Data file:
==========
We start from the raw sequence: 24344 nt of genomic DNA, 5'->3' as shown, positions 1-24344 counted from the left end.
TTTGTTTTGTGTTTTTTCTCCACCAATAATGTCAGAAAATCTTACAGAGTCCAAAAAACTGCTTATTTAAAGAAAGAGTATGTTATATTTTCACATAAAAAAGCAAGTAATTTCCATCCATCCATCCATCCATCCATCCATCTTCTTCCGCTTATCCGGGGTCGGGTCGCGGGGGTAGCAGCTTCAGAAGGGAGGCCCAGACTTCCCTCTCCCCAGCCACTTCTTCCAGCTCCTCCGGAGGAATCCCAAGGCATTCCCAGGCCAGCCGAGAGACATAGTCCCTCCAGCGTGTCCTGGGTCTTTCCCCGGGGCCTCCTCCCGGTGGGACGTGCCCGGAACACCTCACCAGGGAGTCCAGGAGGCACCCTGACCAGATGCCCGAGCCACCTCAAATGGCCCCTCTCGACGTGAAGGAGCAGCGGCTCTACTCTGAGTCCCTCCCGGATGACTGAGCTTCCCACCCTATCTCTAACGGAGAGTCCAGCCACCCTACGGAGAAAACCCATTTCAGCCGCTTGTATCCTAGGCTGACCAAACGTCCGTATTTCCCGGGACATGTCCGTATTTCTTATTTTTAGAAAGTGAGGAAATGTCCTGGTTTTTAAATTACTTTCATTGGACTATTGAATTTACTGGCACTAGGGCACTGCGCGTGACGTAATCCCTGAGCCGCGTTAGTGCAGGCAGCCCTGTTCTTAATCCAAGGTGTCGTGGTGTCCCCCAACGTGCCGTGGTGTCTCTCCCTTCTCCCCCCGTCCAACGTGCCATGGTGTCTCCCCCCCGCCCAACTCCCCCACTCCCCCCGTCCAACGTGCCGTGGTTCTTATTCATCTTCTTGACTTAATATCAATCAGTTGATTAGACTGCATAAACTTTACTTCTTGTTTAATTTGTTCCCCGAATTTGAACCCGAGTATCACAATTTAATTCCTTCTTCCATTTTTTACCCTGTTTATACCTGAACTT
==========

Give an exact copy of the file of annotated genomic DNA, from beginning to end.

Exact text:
We start from the raw sequence: 24344 nt of genomic DNA, 5'->3' as shown, positions 1-24344 counted from the left end.
TTTGTTTTGTGTTTTTTCTCCACCAATAATGTCAGAAAATCTTACAGAGTCCAAAAAACTGCTTATTTAAAGAAAGAGTATGTTATATTTTCACATAAAAAAGCAAGTAATTTCCATCCATCCATCCATCCATCCATCCATCTTCTTCCGCTTATCCGGGGTCGGGTCGCGGGGGTAGCAGCTTCAGAAGGGAGGCCCAGACTTCCCTCTCCCCAGCCACTTCTTCCAGCTCCTCCGGAGGAATCCCAAGGCATTCCCAGGCCAGCCGAGAGACATAGTCCCTCCAGCGTGTCCTGGGTCTTTCCCCGGGGCCTCCTCCCGGTGGGACGTGCCCGGAACACCTCACCAGGGAGTCCAGGAGGCACCCTGACCAGATGCCCGAGCCACCTCAAATGGCCCCTCTCGACGTGAAGGAGCAGCGGCTCTACTCTGAGTCCCTCCCGGATGACTGAGCTTCCCACCCTATCTCTAACGGAGAGTCCAGCCACCCTACGGAGAAAACCCATTTCAGCCGCTTGTATCCTAGGCTGACCAAACGTCCGTATTTCCCGGGACATGTCCGTATTTCTTATTTTTAGAAAGTGAGGAAATGTCCTGGTTTTTAAATTACTTTCATTGGACTATTGAATTTACTGGCACTAGGGCACTGCGCGTGACGTAATCCCTGAGCCGCGTTAGTGCAGGCAGCCCTGTTCTTAATCCAAGGTGTCGTGGTGTCCCCCAACGTGCCGTGGTGTCTCTCCCTTCTCCCCCCGTCCAACGTGCCATGGTGTCTCCCCCCCGCCCAACTCCCCCACTCCCCCCGTCCAACGTGCCGTGGTTCTTATTCATCTTCTTGACTTAATATCAATCAGTTGATTAGACTGCATAAACTTTACTTCTTGTTTAATTTGTTCCCCGAATTTGAACCCGAGTATCACAATTTAATTCCTTCTTCCATTTTTTACCCTGTTTATACCTGAACTT